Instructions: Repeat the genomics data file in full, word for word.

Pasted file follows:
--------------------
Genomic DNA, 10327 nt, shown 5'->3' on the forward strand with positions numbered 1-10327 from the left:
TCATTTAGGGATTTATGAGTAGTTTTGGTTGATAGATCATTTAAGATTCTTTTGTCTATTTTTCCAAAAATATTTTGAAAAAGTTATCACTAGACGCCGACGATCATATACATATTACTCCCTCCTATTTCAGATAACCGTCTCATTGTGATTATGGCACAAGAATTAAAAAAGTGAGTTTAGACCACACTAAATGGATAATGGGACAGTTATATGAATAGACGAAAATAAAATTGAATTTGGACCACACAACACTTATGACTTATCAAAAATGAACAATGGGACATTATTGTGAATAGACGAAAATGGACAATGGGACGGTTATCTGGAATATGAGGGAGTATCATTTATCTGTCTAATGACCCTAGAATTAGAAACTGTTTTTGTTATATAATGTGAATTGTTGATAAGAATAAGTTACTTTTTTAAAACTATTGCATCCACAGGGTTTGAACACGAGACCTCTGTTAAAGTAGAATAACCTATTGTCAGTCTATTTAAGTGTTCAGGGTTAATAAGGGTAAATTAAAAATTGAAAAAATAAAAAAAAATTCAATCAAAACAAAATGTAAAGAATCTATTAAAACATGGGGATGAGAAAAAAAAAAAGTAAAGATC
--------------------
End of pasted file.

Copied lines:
Genomic DNA, 10327 nt, shown 5'->3' on the forward strand with positions numbered 1-10327 from the left:
TCATTTAGGGATTTATGAGTAGTTTTGGTTGATAGATCATTTAAGATTCTTTTGTCTATTTTTCCAAAAATATTTTGAAAAAGTTATCACTAGACGCCGACGATCATATACATATTACTCCCTCCTATTTCAGATAACCGTCTCATTGTGATTATGGCACAAGAATTAAAAAAGTGAGTTTAGACCACACTAAATGGATAATGGGACAGTTATATGAATAGACGAAAATAAAATTGAATTTGGACCACACAACACTTATGACTTATCAAAAATGAACAATGGGACATTATTGTGAATAGACGAAAATGGACAATGGGACGGTTATCTGGAATATGAGGGAGTATCATTTATCTGTCTAATGACCCTAGAATTAGAAACTGTTTTTGTTATATAATGTGAATTGTTGATAAGAATAAGTTACTTTTTTAAAACTATTGCATCCACAGGGTTTGAACACGAGACCTCTGTTAAAGTAGAATAACCTATTGTCAGTCTATTTAAGTGTTCAGGGTTAATAAGGGTAAATTAAAAATTGAAAAAATAAAAAAAAATTCAATCAAAACAAAATGTAAAGAATCTATTAAAACATGGGGATGAGAAAAAAAAAAAGTAAAGATC